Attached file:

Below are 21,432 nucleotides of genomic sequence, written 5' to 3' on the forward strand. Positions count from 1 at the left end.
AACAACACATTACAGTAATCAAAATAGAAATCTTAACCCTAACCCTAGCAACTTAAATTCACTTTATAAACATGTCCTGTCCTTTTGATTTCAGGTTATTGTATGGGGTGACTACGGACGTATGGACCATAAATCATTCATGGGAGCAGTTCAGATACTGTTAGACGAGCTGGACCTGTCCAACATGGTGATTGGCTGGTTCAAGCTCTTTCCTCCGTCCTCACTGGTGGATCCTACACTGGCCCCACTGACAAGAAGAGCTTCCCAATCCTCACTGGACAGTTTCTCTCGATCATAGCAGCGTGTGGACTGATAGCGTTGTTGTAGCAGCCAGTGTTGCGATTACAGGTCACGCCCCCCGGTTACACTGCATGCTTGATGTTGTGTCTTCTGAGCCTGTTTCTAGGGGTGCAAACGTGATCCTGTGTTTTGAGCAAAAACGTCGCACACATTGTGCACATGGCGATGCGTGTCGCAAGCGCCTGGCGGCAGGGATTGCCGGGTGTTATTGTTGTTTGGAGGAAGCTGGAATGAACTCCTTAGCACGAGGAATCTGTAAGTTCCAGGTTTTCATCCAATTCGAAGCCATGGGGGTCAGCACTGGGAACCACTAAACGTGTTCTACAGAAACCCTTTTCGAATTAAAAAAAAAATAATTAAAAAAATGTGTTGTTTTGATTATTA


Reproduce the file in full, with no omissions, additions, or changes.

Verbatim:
Below are 21,432 nucleotides of genomic sequence, written 5' to 3' on the forward strand. Positions count from 1 at the left end.
AACAACACATTACAGTAATCAAAATAGAAATCTTAACCCTAACCCTAGCAACTTAAATTCACTTTATAAACATGTCCTGTCCTTTTGATTTCAGGTTATTGTATGGGGTGACTACGGACGTATGGACCATAAATCATTCATGGGAGCAGTTCAGATACTGTTAGACGAGCTGGACCTGTCCAACATGGTGATTGGCTGGTTCAAGCTCTTTCCTCCGTCCTCACTGGTGGATCCTACACTGGCCCCACTGACAAGAAGAGCTTCCCAATCCTCACTGGACAGTTTCTCTCGATCATAGCAGCGTGTGGACTGATAGCGTTGTTGTAGCAGCCAGTGTTGCGATTACAGGTCACGCCCCCCGGTTACACTGCATGCTTGATGTTGTGTCTTCTGAGCCTGTTTCTAGGGGTGCAAACGTGATCCTGTGTTTTGAGCAAAAACGTCGCACACATTGTGCACATGGCGATGCGTGTCGCAAGCGCCTGGCGGCAGGGATTGCCGGGTGTTATTGTTGTTTGGAGGAAGCTGGAATGAACTCCTTAGCACGAGGAATCTGTAAGTTCCAGGTTTTCATCCAATTCGAAGCCATGGGGGTCAGCACTGGGAACCACTAAACGTGTTCTACAGAAACCCTTTTCGAATTAAAAAAAAAATAATTAAAAAAATGTGTTGTTTTGATTATTA